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Coping with disasters: Mental health in a time of climate change

Source(s):  Church World Service (CWS)

By Haley Stepp

When most people think about climate change, they think about extreme weather patterns, global warming and rising sea levels. Many people are aware that there are also numerous ways in which climate change negatively effects people’s health, including the resurgence of many vector and water borne diseases, malnutrition and respiratory diseases. But there is another subset of climate related health effects which, while perhaps less well-known, is also extremely prevalent and destructive: the impacts of climate change on mental health. I strongly believe the fields of climate change science and advocacy would benefit from considering this facet more often.

Mental health disorders are on the rise in climate vulnerable nations. These psychological conditions are triggered most commonly by the extreme weather events and natural disasters that accompany climate change, including hurricanes, floods, droughts, wildfires and heatwaves. These phenomena often result in displacement, property damage and loss of loved ones, all of which increase stress levels for individuals and exacerbate the social, economic and environmental determinants of mental health.

The mental illnesses most commonly brought on by climate trauma are stress-related disorders which result from adverse responses to severe or chronic anxiety. This broad category of mental illnesses includes post-traumatic stress disorder, panic attacks, chronic depression, insomnia, anxiety disorders, substance abuse, interpersonal violence and suicidal tendencies. I find these trends especially disturbing because the people who are most susceptible to these devastating mental impacts are those who are already the most vulnerable: the poor, elderly, women, and children.

It is estimated that between 25 and 50 percent of all people who experience extreme climate events will have an adverse mental health effect. Hurricane Katrina was a devastating 2008 event, and although it is not particularly unique compared to extreme weather events experienced in other parts of the world, it has been well researched due to its impact on a developed nation. According to a large survey of people living in the path of Hurricane Katrina, approximately one in every six survivors experienced PTSD and the rates of suicide more than doubled in the aftermath.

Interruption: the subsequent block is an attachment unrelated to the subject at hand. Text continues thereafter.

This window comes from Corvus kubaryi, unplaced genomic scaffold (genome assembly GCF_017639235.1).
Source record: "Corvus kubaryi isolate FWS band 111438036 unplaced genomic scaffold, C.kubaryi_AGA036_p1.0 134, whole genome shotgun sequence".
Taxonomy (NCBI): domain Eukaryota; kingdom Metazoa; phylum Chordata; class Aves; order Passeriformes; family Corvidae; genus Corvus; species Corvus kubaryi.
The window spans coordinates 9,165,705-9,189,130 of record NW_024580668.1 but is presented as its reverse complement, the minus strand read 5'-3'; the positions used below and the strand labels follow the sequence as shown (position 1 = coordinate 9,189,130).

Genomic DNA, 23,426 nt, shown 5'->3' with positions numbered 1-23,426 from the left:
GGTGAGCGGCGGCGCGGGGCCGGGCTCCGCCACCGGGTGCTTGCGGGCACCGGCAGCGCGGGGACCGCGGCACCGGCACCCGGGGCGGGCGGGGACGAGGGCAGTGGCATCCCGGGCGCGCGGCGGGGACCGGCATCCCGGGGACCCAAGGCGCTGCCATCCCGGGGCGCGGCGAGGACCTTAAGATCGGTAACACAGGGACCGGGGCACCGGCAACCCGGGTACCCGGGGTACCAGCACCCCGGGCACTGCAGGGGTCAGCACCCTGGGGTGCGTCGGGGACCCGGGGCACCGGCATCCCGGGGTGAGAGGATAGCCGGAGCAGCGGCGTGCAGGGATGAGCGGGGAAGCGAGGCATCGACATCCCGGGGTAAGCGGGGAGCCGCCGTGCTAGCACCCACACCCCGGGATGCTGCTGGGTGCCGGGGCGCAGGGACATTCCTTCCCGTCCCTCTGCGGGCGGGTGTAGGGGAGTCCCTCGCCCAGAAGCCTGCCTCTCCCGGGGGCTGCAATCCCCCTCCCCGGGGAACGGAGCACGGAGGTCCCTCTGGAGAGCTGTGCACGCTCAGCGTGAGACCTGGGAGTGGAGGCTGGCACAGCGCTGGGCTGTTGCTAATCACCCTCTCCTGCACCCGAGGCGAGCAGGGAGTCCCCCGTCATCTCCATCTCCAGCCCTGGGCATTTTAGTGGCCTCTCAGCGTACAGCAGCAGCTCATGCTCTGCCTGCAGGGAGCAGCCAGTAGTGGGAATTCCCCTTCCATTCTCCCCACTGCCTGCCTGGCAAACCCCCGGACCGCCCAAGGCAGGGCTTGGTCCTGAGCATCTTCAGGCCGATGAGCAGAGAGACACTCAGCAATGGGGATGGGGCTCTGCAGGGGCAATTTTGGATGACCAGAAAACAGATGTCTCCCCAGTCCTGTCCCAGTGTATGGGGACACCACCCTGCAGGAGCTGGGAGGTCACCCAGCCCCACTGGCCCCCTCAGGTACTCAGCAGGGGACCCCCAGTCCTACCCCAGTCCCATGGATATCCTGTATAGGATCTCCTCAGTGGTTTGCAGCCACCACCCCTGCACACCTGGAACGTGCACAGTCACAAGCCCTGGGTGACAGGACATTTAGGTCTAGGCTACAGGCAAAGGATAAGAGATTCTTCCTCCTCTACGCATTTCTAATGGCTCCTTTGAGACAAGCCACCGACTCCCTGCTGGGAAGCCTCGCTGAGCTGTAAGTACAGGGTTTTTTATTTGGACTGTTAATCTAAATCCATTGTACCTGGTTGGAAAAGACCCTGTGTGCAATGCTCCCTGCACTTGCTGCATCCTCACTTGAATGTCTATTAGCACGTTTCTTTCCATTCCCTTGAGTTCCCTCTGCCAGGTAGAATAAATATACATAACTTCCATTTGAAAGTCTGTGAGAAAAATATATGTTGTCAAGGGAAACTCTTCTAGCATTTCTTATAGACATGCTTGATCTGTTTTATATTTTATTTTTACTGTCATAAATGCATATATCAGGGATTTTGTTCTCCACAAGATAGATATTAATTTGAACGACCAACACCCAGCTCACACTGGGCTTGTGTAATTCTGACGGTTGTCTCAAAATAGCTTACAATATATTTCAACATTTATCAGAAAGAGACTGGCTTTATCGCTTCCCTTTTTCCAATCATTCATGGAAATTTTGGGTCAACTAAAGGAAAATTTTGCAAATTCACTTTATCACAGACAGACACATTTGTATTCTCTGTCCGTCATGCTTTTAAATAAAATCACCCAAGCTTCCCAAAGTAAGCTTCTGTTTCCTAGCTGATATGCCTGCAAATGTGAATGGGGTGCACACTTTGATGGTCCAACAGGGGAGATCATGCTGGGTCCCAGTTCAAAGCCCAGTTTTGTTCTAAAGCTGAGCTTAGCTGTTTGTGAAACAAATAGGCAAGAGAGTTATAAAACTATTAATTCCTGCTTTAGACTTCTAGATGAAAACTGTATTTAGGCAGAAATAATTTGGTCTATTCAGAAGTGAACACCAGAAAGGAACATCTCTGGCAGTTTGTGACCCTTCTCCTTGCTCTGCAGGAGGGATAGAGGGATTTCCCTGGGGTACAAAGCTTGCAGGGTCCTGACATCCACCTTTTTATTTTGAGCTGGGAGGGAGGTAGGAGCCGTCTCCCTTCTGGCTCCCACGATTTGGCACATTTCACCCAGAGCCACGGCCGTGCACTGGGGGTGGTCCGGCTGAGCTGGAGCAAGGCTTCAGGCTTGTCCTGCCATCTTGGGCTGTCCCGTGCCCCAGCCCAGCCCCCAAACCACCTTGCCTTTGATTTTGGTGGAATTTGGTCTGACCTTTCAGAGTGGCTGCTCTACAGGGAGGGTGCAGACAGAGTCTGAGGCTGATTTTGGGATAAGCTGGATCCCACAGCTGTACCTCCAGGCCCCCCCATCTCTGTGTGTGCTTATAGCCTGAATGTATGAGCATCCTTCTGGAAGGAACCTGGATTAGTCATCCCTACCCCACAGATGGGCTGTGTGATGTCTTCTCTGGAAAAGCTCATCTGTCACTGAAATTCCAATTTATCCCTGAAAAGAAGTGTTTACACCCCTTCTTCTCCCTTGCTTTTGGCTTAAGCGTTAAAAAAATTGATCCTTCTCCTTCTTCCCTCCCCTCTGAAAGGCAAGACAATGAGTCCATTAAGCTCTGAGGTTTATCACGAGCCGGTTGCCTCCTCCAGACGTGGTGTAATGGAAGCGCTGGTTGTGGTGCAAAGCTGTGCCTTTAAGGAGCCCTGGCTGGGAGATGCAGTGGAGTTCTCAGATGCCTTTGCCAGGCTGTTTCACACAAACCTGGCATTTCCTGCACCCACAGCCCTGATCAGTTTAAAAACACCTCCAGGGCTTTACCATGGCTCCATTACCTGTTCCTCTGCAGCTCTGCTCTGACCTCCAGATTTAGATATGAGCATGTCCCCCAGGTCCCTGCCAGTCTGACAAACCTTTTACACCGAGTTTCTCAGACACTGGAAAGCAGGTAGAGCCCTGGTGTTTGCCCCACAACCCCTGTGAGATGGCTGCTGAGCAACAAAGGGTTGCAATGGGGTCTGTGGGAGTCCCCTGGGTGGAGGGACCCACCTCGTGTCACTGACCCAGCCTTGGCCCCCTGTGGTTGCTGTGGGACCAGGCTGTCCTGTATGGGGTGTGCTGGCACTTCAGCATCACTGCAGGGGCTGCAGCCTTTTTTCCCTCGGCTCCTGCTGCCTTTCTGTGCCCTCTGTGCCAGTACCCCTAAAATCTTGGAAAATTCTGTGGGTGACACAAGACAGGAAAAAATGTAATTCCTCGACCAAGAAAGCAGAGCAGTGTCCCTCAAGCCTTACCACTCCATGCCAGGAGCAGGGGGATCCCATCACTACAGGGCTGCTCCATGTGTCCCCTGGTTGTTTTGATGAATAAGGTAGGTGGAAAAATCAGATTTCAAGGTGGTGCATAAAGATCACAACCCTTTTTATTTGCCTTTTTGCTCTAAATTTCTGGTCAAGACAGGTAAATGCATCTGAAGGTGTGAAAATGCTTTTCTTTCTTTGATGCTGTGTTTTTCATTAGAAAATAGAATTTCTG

While Katrina has allowed for the study of long-term mental effects of climate catastrophes, Hurricanes Harvey, Irma, and Maria were three “500-year storms” that consecutively hit the United States and US territories in 2017. They have provided new opportunities for the observation of the short-term effects. In the days following the storms and floods, large portions of the affected populations experienced shock and acute stress triggered by rising flood waters, property destruction and sudden evacuations. In addition, numerous hurricane refugees who already suffered from depression, PTSD, bipolar disorder and other severe mental conditions were forced to go for days without their important medications. Category 5 Hurricane Maria which plowed through Puerto Rico has proven particularly devastating to the infrastructure and the people. Since this country has not received the same quality of aid as Texas and Florida did following Harvey and Irma, I speculate that the damage to mental and physical health will be even more severe and prolonged in this country.

Although some might question why a particular focus should be placed on mental health in times of climate disaster when so much physical damage is often done. However, I can attest, as could anyone else who has suffered from a mental illness, that these conditions can be some of the most frustrating and devastating of all health concerns. In addition to the intense psychological effects of mental disorders, their subsequent physical effects are also very serious. For example, long-term stress causes the body to be overexposed to cortisol: the body’s primary stress hormone. This prolonged exposure hinders the body’s glycemic control capabilities and can be extremely dangerous, especially for individuals with type II diabetes. This long-term stress exposure disrupts other natural processes as well and is correlated to increased incidence of heart disease and cancers.

Although it has not always been widely acknowledged, I am thankful that the rise of mental disorders is quickly becoming recognized as an important effect of climate change. In countries like the United States and Australia, there has even been a considerable amount of research done on this issue in the last decade. However, I think there should be more mainstream discussion about the unique relationship between climate change and mental health in vulnerable, developing nations around the world. Additionally, further studies on the broad range of health effects of climate change should always include an evaluation of mental health effects since mental health is inextricably linked to many physical health problems. Raising awareness and increasing understanding is the first step towards combating climate change related mental health issues. Lastly, I hope that mental health services will become a priority of emergency response services going forward so as to best protect and serve climate disaster survivors.

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  • Publication date 18 Oct 2017

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